At our June 2, 2011 meeting we will discuss Joseph Conrad’s Heart of Darkness. This selection was made by Neil, and he provides the following information about the selection:
A short time ago, as I looked through a list of well-known authors seeking someone new for me to read, Joseph Conrad’s name jumped out at me. So thought I’d give him a try. Two of his works interested me enough to download and read, Lord Jim and Heart of Darkness. I went for the shorter one first and now I offer it as my choice for our June 2nd discussion. (Lord Jim still awaits, patiently I hope.)
As you know, this is a very short novella. The printed version I have is only 77 pages. It can also be downloaded for your PC or Kindle for free from Amazon.com. Because of its brevity, everyone has several options in dealing with it. Some who are busy or less interested can choose to leave it until June 1st. Others might want to read it two or three times or more, make notes in the margins or in your notebook, or even lead the discussion. And some may also wish to dig into other, related material. For the latter group, a few suggestions:
1. The historical context in which the story is placed. African exploration and colonization by several European countries, particularly Belgium and King Leopold II.
2. Films that portray the time period and historical figures, such as “Stanley and Livingstone” (now only available in VHS, I think), starring Spencer Tracy as Henry Stanley; or the one made by National Geographic, “Forbidden Territory: Stanley’s Search for Livingstone” starring Aidan Quinn, available from Netflix. Or you can watch “Apocalypse Now” again, which is based in part on Heart of Darkness.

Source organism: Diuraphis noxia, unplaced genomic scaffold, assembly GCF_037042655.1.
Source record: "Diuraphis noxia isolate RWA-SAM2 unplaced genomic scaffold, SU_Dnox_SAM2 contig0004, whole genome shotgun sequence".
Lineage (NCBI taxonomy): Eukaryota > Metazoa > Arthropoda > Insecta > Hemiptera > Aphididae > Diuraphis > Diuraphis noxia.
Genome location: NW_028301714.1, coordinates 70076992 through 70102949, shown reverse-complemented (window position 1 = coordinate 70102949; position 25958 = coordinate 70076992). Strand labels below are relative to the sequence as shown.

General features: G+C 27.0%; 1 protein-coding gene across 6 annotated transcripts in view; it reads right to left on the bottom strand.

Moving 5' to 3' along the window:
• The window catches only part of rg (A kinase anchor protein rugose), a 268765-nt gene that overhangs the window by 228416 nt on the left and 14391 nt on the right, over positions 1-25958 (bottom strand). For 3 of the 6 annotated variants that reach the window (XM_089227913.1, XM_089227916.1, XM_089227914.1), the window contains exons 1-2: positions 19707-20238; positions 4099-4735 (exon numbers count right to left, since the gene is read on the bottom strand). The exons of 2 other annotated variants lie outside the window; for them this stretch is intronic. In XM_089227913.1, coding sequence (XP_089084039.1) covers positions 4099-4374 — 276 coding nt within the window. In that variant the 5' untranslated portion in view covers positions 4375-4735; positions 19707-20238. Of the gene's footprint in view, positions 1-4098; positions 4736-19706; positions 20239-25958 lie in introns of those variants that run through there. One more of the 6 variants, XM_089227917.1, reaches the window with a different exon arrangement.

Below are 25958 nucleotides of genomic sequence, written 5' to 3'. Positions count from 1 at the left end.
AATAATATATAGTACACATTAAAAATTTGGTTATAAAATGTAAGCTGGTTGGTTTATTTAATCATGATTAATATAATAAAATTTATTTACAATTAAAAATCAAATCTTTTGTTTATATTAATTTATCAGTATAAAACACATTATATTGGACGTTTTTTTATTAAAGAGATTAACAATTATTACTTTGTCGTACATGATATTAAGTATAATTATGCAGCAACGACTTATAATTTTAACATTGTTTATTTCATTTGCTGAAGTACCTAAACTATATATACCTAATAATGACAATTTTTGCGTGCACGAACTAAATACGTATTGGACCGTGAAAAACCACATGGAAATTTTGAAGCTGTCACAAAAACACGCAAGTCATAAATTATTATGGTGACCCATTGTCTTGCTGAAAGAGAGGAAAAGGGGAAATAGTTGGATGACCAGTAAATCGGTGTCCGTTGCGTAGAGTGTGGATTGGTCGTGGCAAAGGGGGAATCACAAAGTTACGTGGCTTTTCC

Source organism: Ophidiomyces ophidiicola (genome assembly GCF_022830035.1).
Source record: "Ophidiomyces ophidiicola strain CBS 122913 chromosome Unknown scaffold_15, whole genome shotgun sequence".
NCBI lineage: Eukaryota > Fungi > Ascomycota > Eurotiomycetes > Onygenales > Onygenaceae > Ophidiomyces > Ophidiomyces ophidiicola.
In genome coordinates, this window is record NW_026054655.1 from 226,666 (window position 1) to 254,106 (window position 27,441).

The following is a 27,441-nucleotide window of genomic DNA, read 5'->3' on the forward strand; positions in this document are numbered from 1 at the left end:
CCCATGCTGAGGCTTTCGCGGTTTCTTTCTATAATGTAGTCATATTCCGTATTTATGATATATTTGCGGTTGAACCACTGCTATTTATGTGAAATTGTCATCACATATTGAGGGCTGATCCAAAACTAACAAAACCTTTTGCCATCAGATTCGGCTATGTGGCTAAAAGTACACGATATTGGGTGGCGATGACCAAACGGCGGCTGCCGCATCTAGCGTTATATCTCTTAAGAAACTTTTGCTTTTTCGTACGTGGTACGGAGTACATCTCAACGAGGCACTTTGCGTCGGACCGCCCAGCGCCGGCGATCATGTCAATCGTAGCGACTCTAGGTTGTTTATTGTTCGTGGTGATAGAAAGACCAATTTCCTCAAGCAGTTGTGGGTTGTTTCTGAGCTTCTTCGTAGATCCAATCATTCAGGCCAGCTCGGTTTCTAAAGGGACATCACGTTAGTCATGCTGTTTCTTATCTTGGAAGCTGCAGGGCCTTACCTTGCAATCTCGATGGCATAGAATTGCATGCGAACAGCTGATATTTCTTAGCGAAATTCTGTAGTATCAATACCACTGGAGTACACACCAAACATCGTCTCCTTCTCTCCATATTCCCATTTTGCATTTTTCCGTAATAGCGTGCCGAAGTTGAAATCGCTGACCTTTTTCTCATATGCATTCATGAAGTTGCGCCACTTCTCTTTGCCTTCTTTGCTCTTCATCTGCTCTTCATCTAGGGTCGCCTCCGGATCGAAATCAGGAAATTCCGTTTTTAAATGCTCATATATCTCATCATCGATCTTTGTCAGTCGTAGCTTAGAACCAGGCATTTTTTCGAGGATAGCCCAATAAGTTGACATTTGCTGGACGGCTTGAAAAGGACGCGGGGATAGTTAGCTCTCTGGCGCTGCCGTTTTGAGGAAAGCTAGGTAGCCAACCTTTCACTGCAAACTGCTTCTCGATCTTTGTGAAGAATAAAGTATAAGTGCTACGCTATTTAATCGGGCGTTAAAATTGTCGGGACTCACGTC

3. There is a shortened, radio version by Orson Welles from a 1938 broadcast of his show, “The Mercury Theater on the Air”. http://www.mercurytheatre.info/
4. Also, there is the broader issue of the role of literature, theater and cinema as they relate to social/political discussion. Heart of Darkness has been portrayed by some as an attempt to expose the violent and rapacious nature of colonization in the late 19th century. (Is it any different 120 years or so later?) If this appeals, additional material to study might include: Alan Stone’s Movies and the Moral Adventure of Life or On Moral Fiction by John Gardner. (These two works were suggested to me some months ago by our friend David Gilmour.) Also available for your Kindle (or not) is Ethics at the Cinema by Ward E. Jones.
My current inclination is to begin our June 2nd discussion with a brief presentation on the historical context as mentioned in item #1 above. Others will be better informed than I and will, no doubt, add useful information. From there the conversation will go wherever it goes in the usual, unexpected and informational way of our group.